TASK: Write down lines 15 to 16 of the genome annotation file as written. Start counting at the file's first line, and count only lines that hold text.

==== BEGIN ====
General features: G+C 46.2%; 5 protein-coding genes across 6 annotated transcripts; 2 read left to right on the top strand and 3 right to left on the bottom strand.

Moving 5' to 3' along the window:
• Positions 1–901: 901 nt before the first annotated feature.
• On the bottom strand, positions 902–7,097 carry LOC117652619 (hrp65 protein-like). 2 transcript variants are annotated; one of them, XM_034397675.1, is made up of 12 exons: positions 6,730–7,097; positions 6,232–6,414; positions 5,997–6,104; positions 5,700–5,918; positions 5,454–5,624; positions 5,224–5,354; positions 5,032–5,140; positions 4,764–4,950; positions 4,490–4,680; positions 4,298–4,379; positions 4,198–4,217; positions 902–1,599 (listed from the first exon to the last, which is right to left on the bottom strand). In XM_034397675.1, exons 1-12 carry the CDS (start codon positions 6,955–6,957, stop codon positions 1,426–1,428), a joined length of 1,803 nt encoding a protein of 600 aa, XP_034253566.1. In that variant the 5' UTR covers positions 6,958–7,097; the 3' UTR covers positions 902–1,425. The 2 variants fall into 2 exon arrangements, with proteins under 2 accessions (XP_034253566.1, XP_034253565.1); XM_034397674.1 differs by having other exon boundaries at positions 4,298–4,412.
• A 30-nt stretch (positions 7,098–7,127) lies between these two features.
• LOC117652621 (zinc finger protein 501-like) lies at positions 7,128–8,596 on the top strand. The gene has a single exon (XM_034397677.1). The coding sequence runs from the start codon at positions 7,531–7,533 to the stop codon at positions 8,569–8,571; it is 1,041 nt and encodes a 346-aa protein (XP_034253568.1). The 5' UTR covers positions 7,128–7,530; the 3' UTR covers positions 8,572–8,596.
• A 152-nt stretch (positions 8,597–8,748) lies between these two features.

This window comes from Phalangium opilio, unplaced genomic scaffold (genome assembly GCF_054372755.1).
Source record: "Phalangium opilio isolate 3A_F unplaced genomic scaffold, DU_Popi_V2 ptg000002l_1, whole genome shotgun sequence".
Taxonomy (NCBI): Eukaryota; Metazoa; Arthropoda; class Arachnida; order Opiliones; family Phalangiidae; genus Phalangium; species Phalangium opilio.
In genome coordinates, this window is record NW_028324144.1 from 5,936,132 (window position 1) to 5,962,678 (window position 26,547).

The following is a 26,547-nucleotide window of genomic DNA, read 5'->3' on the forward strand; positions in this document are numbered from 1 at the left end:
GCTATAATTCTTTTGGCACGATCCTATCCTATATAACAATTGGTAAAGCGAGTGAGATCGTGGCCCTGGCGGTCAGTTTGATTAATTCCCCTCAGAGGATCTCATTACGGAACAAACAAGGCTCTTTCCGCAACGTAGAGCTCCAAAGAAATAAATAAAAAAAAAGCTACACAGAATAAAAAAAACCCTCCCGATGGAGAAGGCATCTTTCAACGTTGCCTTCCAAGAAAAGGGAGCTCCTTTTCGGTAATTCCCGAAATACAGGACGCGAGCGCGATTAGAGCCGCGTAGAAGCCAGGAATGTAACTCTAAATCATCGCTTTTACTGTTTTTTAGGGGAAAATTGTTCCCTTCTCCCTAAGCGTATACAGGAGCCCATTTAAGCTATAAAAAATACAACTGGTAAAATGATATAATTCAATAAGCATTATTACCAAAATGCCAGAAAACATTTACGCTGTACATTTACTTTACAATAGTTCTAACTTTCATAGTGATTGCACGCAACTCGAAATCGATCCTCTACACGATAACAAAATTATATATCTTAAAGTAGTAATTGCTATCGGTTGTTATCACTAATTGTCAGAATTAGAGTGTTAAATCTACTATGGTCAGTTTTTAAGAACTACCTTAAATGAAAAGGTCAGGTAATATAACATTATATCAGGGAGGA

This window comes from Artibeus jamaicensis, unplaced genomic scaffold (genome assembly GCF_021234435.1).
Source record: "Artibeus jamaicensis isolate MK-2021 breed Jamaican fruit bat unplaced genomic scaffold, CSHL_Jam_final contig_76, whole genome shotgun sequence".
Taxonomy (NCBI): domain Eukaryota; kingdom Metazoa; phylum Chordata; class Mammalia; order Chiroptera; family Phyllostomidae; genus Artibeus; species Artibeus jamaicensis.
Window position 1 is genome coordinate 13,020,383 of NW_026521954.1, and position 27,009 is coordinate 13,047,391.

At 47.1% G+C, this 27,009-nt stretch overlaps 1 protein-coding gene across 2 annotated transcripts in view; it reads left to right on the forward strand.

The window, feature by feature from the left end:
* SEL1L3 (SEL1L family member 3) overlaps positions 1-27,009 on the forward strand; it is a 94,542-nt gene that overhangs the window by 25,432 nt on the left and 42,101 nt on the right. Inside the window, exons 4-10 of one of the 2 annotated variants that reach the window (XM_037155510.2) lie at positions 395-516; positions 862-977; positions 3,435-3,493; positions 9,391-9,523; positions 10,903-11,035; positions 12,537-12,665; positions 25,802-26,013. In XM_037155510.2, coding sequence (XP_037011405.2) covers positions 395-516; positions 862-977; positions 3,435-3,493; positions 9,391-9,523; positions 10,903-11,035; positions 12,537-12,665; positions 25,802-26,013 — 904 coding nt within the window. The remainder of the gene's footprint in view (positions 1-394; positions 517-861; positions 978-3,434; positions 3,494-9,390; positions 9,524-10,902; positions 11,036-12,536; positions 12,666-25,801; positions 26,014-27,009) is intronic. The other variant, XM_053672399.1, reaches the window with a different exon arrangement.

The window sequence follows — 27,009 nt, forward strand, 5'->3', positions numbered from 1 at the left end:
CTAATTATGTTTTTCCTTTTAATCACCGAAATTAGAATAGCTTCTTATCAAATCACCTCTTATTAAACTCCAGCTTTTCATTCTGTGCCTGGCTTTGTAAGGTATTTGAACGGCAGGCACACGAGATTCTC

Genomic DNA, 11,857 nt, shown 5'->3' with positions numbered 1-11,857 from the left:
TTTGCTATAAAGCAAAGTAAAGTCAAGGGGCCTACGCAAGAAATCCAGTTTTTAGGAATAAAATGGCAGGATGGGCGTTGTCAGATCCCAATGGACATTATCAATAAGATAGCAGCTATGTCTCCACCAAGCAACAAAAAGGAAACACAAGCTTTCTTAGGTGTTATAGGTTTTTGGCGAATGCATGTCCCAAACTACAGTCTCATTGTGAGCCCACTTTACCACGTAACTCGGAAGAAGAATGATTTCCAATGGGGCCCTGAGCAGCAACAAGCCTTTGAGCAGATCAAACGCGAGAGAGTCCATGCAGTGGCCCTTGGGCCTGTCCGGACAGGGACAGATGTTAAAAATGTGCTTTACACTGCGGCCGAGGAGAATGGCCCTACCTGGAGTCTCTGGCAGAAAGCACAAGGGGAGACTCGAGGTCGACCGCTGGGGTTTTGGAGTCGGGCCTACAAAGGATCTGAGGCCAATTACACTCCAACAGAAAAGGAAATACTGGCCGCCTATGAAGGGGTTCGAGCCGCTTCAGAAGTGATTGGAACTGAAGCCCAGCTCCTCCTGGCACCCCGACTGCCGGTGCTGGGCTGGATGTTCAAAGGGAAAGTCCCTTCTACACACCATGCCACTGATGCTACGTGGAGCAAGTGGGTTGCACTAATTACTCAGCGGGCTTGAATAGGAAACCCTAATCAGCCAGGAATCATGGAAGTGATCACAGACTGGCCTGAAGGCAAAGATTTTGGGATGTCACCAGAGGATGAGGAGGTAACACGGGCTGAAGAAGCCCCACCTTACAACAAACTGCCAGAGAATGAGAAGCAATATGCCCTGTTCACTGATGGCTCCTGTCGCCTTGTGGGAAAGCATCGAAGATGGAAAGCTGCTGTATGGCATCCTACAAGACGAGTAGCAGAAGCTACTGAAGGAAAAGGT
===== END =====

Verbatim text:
Source record: "Artibeus jamaicensis isolate MK-2021 breed Jamaican fruit bat unplaced genomic scaffold, CSHL_Jam_final contig_76, whole genome shotgun sequence".
Taxonomy (NCBI): domain Eukaryota; kingdom Metazoa; phylum Chordata; class Mammalia; order Chiroptera; family Phyllostomidae; genus Artibeus; species Artibeus jamaicensis.